The Research and Development Tax Relief Scheme was set out by the UK Government in 2000. This scheme supports businesses within many industries, including the Construction Industry.
The scheme rewards businesses for overcoming challenges or making an advancement on technology and/or knowledge.
The Construction Industry is the UK’s second-largest sector. Statistics show that the industry on the whole is missing out on a large chunk of money by taking less than 3% of the overall R&D Tax Credits awarded each year from HMRC. This highlights that they are massively underclaiming. We believe that this is because a lot of construction firms are not aware of the scheme or that their ‘everyday projects’ are considered as ‘Research and Development’ by HMRC. Your ‘everyday projects’ qualify for this relief.
The scheme entitles you to money back which you have spent over the past two financial years on PAYE salaries, sub-contracting costs, wasted materials along with consumable spend. An average claim for a construction firm is approx. £63,000 and you are able to claim year on year.
To help put it into perspective, some of the types of projects which qualify for the scheme are:
- Working on historic or listed properties
- Commercial buildings
- Overcoming challenges from working from other’s designs/drawings
- Building to bream standards
- Energy efficient projects
- Tendering for projects/ proposal writing
- Working on one-off or unique commercial projects
- Making improvements to techniques
- Enhancing safety
- Testing and prototyping
- Project overburn
In order to qualify for the Research and Development Tax Relief, there are four main criteria you must meet. Which are:
- You must have made or be making an advancement of technology and or knowledge.
- You need to have taken a systematic approach to overcome uncertainty.
- During the planning stages, you needed to be unsure of how you may achieve the desired outcome.
- Finally, you must bear financial risk for the project, even something assimple as hiring new staff to carry out certain parts.
To help explain the scheme in more depth and how your projects may qualify, we have put together two examples of construction projects which would typically qualify for Research and Development Tax Relief.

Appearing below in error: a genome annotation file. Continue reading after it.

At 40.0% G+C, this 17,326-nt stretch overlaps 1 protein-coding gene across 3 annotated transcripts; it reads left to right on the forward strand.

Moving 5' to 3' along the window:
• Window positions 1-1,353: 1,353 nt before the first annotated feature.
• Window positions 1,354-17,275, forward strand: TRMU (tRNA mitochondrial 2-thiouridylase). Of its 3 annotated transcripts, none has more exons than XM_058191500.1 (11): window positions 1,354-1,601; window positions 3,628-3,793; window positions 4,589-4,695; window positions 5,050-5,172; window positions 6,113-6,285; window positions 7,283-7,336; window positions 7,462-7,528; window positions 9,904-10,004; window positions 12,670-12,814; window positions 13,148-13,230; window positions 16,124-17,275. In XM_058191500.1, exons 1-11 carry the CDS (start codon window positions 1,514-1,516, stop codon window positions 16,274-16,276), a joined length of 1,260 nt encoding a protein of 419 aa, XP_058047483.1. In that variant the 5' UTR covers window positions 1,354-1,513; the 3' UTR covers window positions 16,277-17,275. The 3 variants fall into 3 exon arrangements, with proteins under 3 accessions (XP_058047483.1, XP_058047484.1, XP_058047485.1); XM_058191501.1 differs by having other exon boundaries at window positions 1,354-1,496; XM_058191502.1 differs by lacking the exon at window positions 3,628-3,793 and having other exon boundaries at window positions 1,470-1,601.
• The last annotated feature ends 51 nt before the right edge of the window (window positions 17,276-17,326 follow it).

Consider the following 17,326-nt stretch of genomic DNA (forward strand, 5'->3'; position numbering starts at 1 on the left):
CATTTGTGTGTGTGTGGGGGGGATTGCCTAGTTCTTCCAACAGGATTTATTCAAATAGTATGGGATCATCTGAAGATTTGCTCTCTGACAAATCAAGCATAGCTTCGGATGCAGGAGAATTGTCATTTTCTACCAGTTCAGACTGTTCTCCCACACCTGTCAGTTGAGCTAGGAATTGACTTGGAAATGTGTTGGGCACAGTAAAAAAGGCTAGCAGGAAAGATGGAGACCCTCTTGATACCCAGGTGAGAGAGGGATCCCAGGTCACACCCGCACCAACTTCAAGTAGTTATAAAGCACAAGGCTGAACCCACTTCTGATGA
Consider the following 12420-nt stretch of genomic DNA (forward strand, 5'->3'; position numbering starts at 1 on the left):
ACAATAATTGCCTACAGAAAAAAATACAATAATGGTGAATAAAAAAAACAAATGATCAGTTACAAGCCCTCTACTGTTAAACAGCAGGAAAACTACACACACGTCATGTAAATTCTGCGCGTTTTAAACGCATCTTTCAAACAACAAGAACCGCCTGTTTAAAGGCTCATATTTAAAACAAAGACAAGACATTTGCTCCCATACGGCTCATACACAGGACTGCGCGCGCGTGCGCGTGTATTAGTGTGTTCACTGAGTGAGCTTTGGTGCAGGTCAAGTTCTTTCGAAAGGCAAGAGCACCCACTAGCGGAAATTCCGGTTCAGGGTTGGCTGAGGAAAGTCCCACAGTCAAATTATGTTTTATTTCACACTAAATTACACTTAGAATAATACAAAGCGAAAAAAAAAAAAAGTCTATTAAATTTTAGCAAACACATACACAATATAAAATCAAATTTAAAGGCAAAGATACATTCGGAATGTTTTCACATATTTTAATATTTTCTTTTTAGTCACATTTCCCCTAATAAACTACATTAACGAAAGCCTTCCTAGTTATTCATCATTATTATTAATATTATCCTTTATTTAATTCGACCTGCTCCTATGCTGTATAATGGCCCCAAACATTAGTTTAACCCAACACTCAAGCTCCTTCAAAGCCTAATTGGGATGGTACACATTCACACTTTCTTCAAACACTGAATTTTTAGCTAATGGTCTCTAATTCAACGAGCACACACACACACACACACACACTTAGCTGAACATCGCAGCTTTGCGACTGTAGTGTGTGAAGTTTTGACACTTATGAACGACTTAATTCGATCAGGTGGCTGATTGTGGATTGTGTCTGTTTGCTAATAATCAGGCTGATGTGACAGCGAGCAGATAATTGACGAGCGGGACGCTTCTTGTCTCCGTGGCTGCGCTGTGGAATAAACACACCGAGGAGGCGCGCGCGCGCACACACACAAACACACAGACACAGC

Example 1: Case Studies – Scaffolding
Scaffolding LTD designed a rolling scaffolding system which was the first of its kind, engineered in the UK. A large portion of the work they carry out as a business, is on historical properties. When working on these projects this can cause a number of challenges, for example having to spend time re-designing and re-engineering scaffolding systems when working on complex projects. They have recently won a job working on an old church. From the start of the project, they are already faced with challenges just based on the type of building they are working on. Because it is a historical property, they are not able to tie the scaffolding to the wall how they usually would for a new build property for example.
They establish that the project requires a different approach and means they need to re-design their plans to ensure the scaffolding is structurally sound. By re-designing their plans and potentially sub-contracting more workers to assist with the job, they are overcoming the challenge, making an advancement on their skill/knowledge and bearing the financial risk of the project. This would be seen as Research and Development by HMRC, which means they would be able to claim back money spent on this project, including the staff salaries and sub-con.
Example 2: Case Studies – BMS
BMS LTD has taken on a job at St.Mary’s School. They need to fit control panels in the school which controls the ventilation system. They took over this job from another BMS business. The company who originally won the job were asked to end the project halfway through as the site manager was not happy with the way the work was being delivered. BMS LTD needed to pick up the pieces from a poorly planned project.
They had to work around the obstacles of the and overcome the inaccuracy of the original drawings, it meant they had to re-design their own plans. They needed to find a way to overcome the issues the previous company caused on site, whist trying to stick to the original budget for the project and not altering the original plans too much.
Because of all this the project took a bit longer than expected, nonetheless they successfully overcome all of the issues and completed the job. This project is considered as R&D by HRMC and as well as being able to claim back money spent on salaries and sub-con.
There can be a lot of misinformation around the scheme with businesses being told they do not qualify. This is due to a lack of knowledge or experience around the scheme. The technical report, which is required to sit alongside your claim, acts as a justification as to why you are entitled to the relief. This requires technical and financial expertise. Which is why we assign Chartered Accountants and Engineers to work on your claim.
If you are a limited business and would like to find out some more information, please get in touch. www.harmoneyconsulting.co.uk / email@example.com